Lagos — Two years away from the general elections, Nigerian women who converged under different organizations and auspices at a two-day summit organized by Nigerian Women in Parliament with the support of United Nations Development Programme and Democratic Governance for Development (UNDP/DGD), have started strategizing on how to gain more political relevance ahead of 2015.
Though, third in the series of such summit, the impressive turnout of major stakeholders at the latest Abuja summit helped in the frank discussion as to how Nigerian women can scale the numerous discrimination hurdles often thrown on their paths by the society which include but not limited to poor political outings.
Leading the crusade was the Speaker of the House of Representatives Aminu Tambuwal who was at the event with principal officers of the House which included his deputy, Emeka Ihedioha and the House majority leader, Mulikat Akande, among others. According to Tambuwal, it is unfortunate that one of the saddest aspects of gender discrimination is the abuse that women suffer simply for being women.
The Speaker pointed out that there is growing evidence that gender inequality and discrimination contribute to increase in poverty “because it does not only deny a large part of our citizens their rights to achieve their potentials, but it also denies the nation the benefits of the contribution of these people.” He, however, assured the gathering of his leadership commitment to combat menace of discrimination against women.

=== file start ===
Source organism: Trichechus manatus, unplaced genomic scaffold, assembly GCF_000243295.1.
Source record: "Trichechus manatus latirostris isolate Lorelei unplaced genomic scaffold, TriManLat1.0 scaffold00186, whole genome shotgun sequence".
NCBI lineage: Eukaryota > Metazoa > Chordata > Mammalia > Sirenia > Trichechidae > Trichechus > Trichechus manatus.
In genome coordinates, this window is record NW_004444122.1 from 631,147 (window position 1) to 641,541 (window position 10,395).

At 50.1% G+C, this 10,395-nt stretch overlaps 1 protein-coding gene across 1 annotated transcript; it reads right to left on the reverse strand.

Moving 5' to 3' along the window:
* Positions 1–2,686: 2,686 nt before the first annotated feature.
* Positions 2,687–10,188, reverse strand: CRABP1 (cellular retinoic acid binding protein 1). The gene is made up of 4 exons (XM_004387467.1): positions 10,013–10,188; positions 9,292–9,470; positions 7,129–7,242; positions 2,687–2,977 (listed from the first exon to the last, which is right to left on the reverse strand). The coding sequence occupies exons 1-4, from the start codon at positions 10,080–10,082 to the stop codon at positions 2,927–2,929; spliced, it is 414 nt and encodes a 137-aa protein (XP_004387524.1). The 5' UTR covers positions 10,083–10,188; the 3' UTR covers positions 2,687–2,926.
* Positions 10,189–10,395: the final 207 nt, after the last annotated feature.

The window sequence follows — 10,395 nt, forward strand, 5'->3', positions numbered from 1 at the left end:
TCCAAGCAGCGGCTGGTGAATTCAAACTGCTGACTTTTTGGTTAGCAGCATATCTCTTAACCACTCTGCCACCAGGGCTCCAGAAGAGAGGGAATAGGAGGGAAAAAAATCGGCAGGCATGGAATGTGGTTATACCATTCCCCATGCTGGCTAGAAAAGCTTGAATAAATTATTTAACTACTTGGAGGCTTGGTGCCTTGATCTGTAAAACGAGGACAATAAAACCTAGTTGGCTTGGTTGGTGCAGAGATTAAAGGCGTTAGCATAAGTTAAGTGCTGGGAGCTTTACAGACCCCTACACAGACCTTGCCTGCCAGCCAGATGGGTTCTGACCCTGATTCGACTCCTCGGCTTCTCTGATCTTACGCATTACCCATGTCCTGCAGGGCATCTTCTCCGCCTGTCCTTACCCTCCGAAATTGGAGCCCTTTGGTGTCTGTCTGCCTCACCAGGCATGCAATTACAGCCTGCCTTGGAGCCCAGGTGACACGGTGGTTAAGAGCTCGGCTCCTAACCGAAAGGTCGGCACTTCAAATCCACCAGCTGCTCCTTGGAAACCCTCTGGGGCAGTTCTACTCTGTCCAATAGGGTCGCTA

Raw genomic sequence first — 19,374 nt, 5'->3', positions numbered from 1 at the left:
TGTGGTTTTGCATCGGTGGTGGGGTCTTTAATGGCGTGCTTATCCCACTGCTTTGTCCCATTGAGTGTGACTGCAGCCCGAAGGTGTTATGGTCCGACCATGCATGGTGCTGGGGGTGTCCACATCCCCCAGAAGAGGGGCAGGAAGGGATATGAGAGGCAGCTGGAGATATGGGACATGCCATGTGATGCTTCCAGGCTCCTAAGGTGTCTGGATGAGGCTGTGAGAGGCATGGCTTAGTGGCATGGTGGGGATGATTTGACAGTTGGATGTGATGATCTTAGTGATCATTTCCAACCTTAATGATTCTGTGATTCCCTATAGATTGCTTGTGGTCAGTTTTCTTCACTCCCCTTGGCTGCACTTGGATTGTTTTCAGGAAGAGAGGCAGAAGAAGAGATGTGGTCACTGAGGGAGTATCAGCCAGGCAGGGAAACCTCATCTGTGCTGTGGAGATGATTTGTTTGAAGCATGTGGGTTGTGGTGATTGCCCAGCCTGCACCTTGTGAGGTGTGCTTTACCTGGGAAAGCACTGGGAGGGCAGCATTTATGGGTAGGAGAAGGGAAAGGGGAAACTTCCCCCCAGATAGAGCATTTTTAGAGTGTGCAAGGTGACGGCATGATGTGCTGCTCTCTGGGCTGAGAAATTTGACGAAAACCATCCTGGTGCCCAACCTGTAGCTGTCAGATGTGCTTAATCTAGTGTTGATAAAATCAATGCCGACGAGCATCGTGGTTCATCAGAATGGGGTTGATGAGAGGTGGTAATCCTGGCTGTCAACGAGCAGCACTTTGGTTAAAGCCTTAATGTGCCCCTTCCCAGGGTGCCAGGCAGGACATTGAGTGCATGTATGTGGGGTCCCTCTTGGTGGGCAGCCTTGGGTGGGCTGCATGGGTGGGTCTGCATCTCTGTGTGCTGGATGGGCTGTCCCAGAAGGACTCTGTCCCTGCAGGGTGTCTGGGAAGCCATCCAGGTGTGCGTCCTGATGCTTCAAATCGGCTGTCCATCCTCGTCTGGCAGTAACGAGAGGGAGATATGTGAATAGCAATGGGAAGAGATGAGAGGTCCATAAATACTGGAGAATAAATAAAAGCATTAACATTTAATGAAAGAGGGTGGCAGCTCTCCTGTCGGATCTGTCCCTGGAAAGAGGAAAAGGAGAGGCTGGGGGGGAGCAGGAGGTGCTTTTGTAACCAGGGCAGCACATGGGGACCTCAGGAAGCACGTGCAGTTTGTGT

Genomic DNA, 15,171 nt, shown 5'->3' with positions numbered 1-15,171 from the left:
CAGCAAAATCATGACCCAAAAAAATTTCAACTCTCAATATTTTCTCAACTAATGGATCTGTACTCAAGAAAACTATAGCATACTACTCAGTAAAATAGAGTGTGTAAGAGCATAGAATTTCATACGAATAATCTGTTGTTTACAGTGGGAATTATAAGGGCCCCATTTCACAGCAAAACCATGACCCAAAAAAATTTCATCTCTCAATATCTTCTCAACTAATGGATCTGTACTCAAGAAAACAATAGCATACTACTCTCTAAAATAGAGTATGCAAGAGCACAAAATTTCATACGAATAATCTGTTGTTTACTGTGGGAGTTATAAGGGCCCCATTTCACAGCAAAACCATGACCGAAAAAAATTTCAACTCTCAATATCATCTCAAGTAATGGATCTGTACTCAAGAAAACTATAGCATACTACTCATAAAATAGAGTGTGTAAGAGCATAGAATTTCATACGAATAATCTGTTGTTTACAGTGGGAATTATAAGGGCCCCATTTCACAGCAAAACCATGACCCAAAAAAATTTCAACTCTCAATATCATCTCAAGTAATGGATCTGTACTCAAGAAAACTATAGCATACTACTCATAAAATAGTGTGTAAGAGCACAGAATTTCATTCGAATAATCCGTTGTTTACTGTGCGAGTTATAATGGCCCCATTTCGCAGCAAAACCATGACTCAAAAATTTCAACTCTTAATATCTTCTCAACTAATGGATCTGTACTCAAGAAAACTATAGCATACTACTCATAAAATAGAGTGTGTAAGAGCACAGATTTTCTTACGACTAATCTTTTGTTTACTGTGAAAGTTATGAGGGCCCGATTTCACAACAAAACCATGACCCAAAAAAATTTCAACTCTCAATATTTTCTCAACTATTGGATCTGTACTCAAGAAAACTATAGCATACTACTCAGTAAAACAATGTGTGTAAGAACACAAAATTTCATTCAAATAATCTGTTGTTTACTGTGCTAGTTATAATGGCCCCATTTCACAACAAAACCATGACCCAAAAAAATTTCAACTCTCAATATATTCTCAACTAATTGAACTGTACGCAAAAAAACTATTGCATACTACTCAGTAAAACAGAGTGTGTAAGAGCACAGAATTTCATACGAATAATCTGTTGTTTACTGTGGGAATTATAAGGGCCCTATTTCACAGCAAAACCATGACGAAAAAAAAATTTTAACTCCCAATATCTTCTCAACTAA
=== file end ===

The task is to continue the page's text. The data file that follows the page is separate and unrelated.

“The legislature, which represents the interest of every Nigerian, has a duty to defend anyone against discrimination. We are determined to make sure that there are no second class citizens in this country and we shall do everything possible to protect the rights of women,” Tambuwal said.
Speaking in the same vein, the minister of women affairs and social development, Hajia Zainab Maina who was represented by the ministry’s Permanent Secretary, Dr. Habiba Lawal, said more than any other time, Nigerian women have the opportunity in the on-going constitution review process to bequeath a “great legacy” to the coming generation by sustaining active participation and ensuring that the language of the constitution and its entire content become gender-friendly. “We simply can no longer afford to deny the full potential of one-half of the population. The world has since realized the need to tap into the talent and wisdom of women as partners in national development,” the minister said.
With the same sentiment, Binta Maigari Bello, the House Committee chairman on women in parliament said women’s population in Nigeria is a factor that must not be undermined as the concept of democracy will only assume true significance when “political policies and national legislation are decided upon jointly by men and women with equitable regards for interest and aptitudes of both halves of the population.” According to Bello, the impressive representation of women in the nation’s Federal Executive Council notwithstanding, women representation at the legislative arm of government still remain at abysmal level. This, she noted, “repudiates the basic tenet of democracy”.